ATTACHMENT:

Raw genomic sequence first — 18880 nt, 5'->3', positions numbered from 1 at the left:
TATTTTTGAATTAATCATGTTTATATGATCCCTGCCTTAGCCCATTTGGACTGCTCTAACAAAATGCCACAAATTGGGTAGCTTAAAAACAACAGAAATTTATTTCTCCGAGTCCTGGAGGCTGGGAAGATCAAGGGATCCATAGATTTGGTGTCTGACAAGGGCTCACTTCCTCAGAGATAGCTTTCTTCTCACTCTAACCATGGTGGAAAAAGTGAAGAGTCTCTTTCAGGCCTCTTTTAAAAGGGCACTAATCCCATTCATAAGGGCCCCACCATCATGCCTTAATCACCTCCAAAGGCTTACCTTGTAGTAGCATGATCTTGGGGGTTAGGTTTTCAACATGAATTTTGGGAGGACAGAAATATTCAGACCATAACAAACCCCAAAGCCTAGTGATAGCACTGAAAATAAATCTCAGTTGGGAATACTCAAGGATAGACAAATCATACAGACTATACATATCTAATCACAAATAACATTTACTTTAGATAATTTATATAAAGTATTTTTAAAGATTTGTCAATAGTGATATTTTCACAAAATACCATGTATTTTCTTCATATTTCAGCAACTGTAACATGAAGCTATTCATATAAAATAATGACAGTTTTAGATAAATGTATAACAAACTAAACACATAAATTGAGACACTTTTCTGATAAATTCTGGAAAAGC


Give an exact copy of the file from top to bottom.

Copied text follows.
Raw genomic sequence first — 18880 nt, 5'->3', positions numbered from 1 at the left:
TATTTTTGAATTAATCATGTTTATATGATCCCTGCCTTAGCCCATTTGGACTGCTCTAACAAAATGCCACAAATTGGGTAGCTTAAAAACAACAGAAATTTATTTCTCCGAGTCCTGGAGGCTGGGAAGATCAAGGGATCCATAGATTTGGTGTCTGACAAGGGCTCACTTCCTCAGAGATAGCTTTCTTCTCACTCTAACCATGGTGGAAAAAGTGAAGAGTCTCTTTCAGGCCTCTTTTAAAAGGGCACTAATCCCATTCATAAGGGCCCCACCATCATGCCTTAATCACCTCCAAAGGCTTACCTTGTAGTAGCATGATCTTGGGGGTTAGGTTTTCAACATGAATTTTGGGAGGACAGAAATATTCAGACCATAACAAACCCCAAAGCCTAGTGATAGCACTGAAAATAAATCTCAGTTGGGAATACTCAAGGATAGACAAATCATACAGACTATACATATCTAATCACAAATAACATTTACTTTAGATAATTTATATAAAGTATTTTTAAAGATTTGTCAATAGTGATATTTTCACAAAATACCATGTATTTTCTTCATATTTCAGCAACTGTAACATGAAGCTATTCATATAAAATAATGACAGTTTTAGATAAATGTATAACAAACTAAACACATAAATTGAGACACTTTTCTGATAAATTCTGGAAAAGC